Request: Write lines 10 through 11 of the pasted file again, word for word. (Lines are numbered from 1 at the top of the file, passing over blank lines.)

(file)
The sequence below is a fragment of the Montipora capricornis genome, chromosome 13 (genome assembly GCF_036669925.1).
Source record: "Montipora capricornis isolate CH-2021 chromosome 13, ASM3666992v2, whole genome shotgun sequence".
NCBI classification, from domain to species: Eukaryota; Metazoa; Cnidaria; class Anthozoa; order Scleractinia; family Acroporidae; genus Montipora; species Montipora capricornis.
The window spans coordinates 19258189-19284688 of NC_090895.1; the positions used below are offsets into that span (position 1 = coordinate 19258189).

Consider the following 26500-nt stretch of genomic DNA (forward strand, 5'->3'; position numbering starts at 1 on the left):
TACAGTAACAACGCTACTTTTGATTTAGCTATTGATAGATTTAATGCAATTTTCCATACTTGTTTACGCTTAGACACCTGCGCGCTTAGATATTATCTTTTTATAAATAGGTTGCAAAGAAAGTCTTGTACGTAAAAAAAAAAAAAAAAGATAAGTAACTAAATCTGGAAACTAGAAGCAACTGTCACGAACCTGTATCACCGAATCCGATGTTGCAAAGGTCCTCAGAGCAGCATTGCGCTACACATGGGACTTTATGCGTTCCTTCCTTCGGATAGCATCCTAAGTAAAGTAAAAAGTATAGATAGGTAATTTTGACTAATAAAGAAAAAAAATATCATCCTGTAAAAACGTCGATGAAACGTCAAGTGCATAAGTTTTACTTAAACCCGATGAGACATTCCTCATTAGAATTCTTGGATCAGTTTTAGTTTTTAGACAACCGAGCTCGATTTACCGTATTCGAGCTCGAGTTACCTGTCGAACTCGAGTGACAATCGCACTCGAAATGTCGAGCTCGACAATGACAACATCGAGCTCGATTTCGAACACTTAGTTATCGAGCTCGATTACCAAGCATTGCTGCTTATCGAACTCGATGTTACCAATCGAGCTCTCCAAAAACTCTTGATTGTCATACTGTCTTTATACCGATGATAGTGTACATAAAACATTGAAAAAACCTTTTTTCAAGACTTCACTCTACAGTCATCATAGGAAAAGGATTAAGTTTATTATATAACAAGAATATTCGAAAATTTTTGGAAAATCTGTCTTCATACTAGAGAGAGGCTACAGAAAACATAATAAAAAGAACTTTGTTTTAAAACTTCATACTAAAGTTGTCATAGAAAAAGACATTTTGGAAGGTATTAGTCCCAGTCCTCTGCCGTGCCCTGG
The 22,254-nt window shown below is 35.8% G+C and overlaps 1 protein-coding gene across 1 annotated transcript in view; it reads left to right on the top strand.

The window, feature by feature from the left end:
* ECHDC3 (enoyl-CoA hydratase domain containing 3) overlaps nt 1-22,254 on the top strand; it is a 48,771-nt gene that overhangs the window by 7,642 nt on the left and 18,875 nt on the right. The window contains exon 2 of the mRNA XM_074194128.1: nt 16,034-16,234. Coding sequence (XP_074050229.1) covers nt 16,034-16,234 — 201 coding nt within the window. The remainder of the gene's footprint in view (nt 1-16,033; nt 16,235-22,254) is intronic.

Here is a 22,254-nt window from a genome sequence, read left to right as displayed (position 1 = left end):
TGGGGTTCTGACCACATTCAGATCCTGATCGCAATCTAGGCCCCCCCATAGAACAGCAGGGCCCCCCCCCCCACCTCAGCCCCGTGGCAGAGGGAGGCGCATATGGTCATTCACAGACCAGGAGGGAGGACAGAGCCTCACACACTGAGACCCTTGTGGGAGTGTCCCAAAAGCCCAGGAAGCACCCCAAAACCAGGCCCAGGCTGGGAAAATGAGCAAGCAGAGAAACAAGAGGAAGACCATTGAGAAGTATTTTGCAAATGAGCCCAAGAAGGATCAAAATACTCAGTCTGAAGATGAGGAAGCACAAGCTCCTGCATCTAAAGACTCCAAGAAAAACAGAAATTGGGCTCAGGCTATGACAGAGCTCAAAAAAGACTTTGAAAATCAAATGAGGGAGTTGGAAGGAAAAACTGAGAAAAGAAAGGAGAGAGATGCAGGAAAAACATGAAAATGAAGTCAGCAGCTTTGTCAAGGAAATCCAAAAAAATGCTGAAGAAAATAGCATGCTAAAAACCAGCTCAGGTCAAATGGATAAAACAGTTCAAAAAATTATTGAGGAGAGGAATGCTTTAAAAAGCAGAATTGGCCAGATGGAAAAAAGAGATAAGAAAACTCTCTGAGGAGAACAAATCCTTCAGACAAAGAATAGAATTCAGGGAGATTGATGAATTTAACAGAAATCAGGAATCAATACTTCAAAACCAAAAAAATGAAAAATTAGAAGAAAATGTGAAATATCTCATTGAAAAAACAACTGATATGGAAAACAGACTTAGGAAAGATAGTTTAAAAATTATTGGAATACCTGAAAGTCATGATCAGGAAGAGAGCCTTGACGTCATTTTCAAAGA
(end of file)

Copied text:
Here is a 22,254-nt window from a genome sequence, read left to right as displayed (position 1 = left end):
TGGGGTTCTGACCACATTCAGATCCTGATCGCAATCTAGGCCCCCCCATAGAACAGCAGGGCCCCCCCCCCCACCTCAGCCCCGTGGCAGAGGGAGGCGCATATGGTCATTCACAGACCAGGAGGGAGGACAGAGCCTCACACACTGAGACCCTTGTGGGAGTGTCCCAAAAGCCCAGGAAGCACCCCAAAACCAGGCCCAGGCTGGGAAAATGAGCAAGCAGAGAAACAAGAGGAAGACCATTGAGAAGTATTTTGCAAATGAGCCCAAGAAGGATCAAAATACTCAGTCTGAAGATGAGGAAGCACAAGCTCCTGCATCTAAAGACTCCAAGAAAAACAGAAATTGGGCTCAGGCTATGACAGAGCTCAAAAAAGACTTTGAAAATCAAATGAGGGAGTTGGAAGGAAAAACTGAGAAAAGAAAGGAGAGAGATGCAGGAAAAACATGAAAATGAAGTCAGCAGCTTTGTCAAGGAAATCCAAAAAAATGCTGAAGAAAATAGCATGCTAAAAACCAGCTCAGGTCAAATGGATAAAACAGTTCAAAAAATTATTGAGGAGAGGAATGCTTTAAAAAGCAGAATTGGCCAGATGGAAAAAAGAGATAAGAAAACTCTCTGAGGAGAACAAATCCTTCAGACAAAGAATAGAATTCAGGGAGATTGATGAATTTAACAGAAATCAGGAATCAATACTTCAAAACCAAAAAAATGAAAAATTAGAAGAAAATGTGAAATATCTCATTGAAAAAACAACTGATATGGAAAACAGACTTAGGAAAGATAGTTTAAAAATTATTGGAATACCTGAAAGTCATGATCAGGAAGAGAGCCTTGACGTCATTTTCAAAGA